The Volta Zero is designed for last-mile delivery.

The Volta Zero is designed for last-mile delivery.

Photo: Volta Trucks

A full-electric commercial vehicle startup is accelerating its “Road to Zero Emissions” strategy following the success of its first product and has its eyes on the North American market as well.

Volta Trucks, which has offices in Sweden, France and the UK, launched the Volta Zero last September, a purpose-built, full-electric 16-tonne commercial vehicle designed for inner-city last mile deliveries.

The demand has prompted it to launch three additional variants. Its initial launch markets were London and Paris launch markets, but it has already gone beyond them. At the end of 2020, Volta Trucks announced what it said was believed to be Europe’s single largest purchase of full-electric large commercial vehicles with the sale of 1,000 Volta Zeros to Petit Forestier, Europe’s largest refrigerated commercial rental fleet.

So Volta is accelerating its plans, launching four full-electric commercial vehicles, multiple manufacturing facilities, and targeting over 27,000 vehicle sales per year across expanded markets.

The company said it is pursuing a Europe-first strategy, followed by U.S. and Asian cities. The Volta Zero was initially launched in the UK and France and is currently in Spain for a tailored roadshow with customers. Afterwards, it will be presented in Germany and North America over the summer, with other European markets including Netherlands, Italy, and Belgium to be confirmed by year end.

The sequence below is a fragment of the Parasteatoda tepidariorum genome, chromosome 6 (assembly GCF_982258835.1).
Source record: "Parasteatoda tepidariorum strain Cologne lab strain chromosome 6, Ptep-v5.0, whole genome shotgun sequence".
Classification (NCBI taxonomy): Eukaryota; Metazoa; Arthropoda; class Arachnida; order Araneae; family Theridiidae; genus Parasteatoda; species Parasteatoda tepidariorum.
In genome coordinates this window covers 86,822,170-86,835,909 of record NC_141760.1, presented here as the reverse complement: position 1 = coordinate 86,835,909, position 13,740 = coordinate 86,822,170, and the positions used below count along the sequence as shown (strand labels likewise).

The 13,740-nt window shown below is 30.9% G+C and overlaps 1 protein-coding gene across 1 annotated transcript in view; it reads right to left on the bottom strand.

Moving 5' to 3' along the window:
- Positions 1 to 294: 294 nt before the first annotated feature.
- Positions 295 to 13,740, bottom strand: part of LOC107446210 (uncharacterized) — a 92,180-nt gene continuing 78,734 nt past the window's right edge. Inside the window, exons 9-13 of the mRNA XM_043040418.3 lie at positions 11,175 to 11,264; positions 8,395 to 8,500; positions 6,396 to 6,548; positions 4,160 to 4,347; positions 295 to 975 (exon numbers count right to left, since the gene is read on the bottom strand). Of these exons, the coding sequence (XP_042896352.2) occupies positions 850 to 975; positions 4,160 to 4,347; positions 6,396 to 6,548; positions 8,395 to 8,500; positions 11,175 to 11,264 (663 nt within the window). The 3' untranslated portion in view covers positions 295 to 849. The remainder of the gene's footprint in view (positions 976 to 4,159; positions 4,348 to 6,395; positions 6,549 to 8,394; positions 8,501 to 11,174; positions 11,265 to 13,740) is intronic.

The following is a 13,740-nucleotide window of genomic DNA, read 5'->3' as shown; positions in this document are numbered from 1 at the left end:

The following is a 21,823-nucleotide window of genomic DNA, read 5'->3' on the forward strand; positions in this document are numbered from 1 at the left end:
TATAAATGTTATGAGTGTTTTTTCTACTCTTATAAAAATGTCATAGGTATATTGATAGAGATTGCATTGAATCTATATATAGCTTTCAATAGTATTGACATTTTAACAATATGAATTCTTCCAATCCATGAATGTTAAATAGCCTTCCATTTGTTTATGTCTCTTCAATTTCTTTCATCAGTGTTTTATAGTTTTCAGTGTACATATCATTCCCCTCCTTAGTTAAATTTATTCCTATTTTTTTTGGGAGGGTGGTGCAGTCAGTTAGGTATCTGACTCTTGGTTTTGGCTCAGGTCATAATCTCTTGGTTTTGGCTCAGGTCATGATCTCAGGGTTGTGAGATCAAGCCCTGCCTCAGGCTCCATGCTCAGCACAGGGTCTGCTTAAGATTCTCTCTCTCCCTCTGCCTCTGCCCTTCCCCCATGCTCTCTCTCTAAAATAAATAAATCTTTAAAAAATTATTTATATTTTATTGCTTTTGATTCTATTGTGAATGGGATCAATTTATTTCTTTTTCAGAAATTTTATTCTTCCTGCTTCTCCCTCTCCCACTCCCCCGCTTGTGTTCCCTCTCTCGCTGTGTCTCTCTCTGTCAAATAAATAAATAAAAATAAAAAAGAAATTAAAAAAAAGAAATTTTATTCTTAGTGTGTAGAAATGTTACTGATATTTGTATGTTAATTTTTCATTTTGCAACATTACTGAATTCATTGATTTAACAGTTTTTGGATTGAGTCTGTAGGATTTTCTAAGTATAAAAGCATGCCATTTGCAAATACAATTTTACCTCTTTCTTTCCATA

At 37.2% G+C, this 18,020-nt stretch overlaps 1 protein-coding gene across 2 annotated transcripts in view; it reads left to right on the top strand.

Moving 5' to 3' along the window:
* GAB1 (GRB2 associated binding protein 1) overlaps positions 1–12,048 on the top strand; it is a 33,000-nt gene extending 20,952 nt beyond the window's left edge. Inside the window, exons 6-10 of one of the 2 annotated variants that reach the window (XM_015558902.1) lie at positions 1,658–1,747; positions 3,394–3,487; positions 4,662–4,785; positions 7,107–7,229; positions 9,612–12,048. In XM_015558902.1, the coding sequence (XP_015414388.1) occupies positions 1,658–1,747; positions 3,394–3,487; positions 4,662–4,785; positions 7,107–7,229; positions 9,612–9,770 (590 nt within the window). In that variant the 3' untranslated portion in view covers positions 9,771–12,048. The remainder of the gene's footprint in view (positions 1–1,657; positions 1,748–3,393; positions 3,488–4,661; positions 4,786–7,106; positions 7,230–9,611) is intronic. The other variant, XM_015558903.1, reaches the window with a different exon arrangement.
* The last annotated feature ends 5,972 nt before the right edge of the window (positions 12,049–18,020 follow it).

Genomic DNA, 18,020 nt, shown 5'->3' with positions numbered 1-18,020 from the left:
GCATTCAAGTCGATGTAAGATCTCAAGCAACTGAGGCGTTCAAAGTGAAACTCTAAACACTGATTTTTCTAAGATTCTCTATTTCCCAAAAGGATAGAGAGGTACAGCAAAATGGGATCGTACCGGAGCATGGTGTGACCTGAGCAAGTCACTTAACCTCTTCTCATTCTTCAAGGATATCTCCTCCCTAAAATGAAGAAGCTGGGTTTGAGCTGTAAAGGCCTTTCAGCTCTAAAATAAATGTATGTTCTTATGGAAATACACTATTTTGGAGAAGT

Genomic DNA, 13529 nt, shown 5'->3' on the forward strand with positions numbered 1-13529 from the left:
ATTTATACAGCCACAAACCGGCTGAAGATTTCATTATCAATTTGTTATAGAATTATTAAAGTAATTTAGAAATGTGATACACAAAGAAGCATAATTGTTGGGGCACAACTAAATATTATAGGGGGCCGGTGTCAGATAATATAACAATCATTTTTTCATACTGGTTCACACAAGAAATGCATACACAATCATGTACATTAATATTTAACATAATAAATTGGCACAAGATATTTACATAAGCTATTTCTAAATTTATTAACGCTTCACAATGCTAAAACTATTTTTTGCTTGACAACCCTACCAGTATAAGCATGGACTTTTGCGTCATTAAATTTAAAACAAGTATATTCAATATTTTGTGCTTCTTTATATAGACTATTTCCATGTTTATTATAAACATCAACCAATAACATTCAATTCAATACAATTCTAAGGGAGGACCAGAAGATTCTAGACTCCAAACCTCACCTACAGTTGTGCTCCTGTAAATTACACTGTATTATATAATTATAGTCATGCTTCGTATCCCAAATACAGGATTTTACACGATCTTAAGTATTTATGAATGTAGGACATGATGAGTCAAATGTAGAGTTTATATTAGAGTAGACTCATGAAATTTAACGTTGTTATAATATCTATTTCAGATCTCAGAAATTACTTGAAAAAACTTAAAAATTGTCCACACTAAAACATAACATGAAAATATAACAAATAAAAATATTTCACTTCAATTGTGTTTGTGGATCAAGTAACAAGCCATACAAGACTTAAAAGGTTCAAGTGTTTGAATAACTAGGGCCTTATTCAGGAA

Asked for more details about the U.S. market, a Volta spokesperson replied that the company is hoping to bring a prototype to the U.S. this summer to share with fleet owners, press and investors.

While that truck is a working prototype, there is an issue importing vehicles with batteries, so the current plan is to remove the battery and just show the truck as a static display.

The plan is for a Europe-first strategy, followed by North America "a year or so later."

Volta Zero models will be available in 7.5-tonne, 12-tonne, 16-tonne and 19-tonne weight categories.

More About the Volta Zero

The 16-tonne Volta Zero will be the first vehicle delivered, with pilot fleet trucks built by the end of 2021, and series production starting around 12 months afterwards. This vehicle is currently in the engineering development phase, with early prototype testing due to start shortly.

Production of the 16-tonne vehicle will be closely followed by the largest 19-tonne and mid-size 12-tonne variants in 2023.

A pilot fleet of the smaller 7.5-tonne vehicles is expected to be launched for customer trials in the same year, with production starting in late 2024. These later vehicles are currently in the early design development phase.

All trucks will adopt the innovative low-seat central driving position with a glasshouse-style cab. This offers 220-degrees of visibility to maximize visual communication between the driver and vulnerable road users around the vehicle, according to the company.

Volta Trucks also offers a Truck as a Service proposition, offering a single, affordable, monthly fee providing access to a full-electric Volta Zero, and all of its servicing, maintenance, insurance and training requirements.

“When we launched the Volta Zero, we’d expected to be selling 5,000 vehicles a year with a single model by 2025,” said Essa Al-Saleh, chief executive officer of Volta Trucks. “Given our pace of development, driven by customer demand, we clearly see the opportunity to expand the Volta Zero into a portfolio of vehicles to offer customers a wider selection of full-electric vehicle sizes, and to accelerate the change to zero emissions. This leads us to far more ambitious sales expectations, with more than five times the number of vehicles now expected to be built compared to our original proposal.”

Volta is projecting more than 27,000 vehicles sold per year by 2025.

The company is investigating manufacturing Volta Zeros in Barcelona, Spain, and is also investigating several other facilities in Europe, Asia and North America.

Originally posted on Trucking Info

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